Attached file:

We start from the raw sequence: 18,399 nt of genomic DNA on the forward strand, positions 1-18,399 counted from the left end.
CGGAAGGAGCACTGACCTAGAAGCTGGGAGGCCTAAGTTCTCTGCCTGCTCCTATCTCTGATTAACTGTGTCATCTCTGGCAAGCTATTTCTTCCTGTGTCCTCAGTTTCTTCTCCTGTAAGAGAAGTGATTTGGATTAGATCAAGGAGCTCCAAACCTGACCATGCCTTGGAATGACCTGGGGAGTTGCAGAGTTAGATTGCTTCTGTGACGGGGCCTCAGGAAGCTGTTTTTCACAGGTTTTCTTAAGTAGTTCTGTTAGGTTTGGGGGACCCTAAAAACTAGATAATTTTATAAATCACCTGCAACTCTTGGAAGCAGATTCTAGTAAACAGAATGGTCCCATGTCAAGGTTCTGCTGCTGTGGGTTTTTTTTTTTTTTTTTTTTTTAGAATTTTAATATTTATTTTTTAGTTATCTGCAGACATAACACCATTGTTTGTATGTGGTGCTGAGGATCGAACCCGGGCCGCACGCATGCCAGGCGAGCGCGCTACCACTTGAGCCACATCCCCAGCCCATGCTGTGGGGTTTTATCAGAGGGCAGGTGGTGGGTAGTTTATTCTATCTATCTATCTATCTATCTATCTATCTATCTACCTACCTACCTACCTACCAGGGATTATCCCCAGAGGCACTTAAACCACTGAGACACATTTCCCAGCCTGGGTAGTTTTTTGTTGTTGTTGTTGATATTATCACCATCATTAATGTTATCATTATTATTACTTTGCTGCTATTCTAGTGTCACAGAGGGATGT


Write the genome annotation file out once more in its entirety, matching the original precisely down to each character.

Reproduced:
We start from the raw sequence: 18,399 nt of genomic DNA on the forward strand, positions 1-18,399 counted from the left end.
CGGAAGGAGCACTGACCTAGAAGCTGGGAGGCCTAAGTTCTCTGCCTGCTCCTATCTCTGATTAACTGTGTCATCTCTGGCAAGCTATTTCTTCCTGTGTCCTCAGTTTCTTCTCCTGTAAGAGAAGTGATTTGGATTAGATCAAGGAGCTCCAAACCTGACCATGCCTTGGAATGACCTGGGGAGTTGCAGAGTTAGATTGCTTCTGTGACGGGGCCTCAGGAAGCTGTTTTTCACAGGTTTTCTTAAGTAGTTCTGTTAGGTTTGGGGGACCCTAAAAACTAGATAATTTTATAAATCACCTGCAACTCTTGGAAGCAGATTCTAGTAAACAGAATGGTCCCATGTCAAGGTTCTGCTGCTGTGGGTTTTTTTTTTTTTTTTTTTTTTAGAATTTTAATATTTATTTTTTAGTTATCTGCAGACATAACACCATTGTTTGTATGTGGTGCTGAGGATCGAACCCGGGCCGCACGCATGCCAGGCGAGCGCGCTACCACTTGAGCCACATCCCCAGCCCATGCTGTGGGGTTTTATCAGAGGGCAGGTGGTGGGTAGTTTATTCTATCTATCTATCTATCTATCTATCTATCTATCTACCTACCTACCTACCTACCAGGGATTATCCCCAGAGGCACTTAAACCACTGAGACACATTTCCCAGCCTGGGTAGTTTTTTGTTGTTGTTGTTGATATTATCACCATCATTAATGTTATCATTATTATTACTTTGCTGCTATTCTAGTGTCACAGAGGGATGT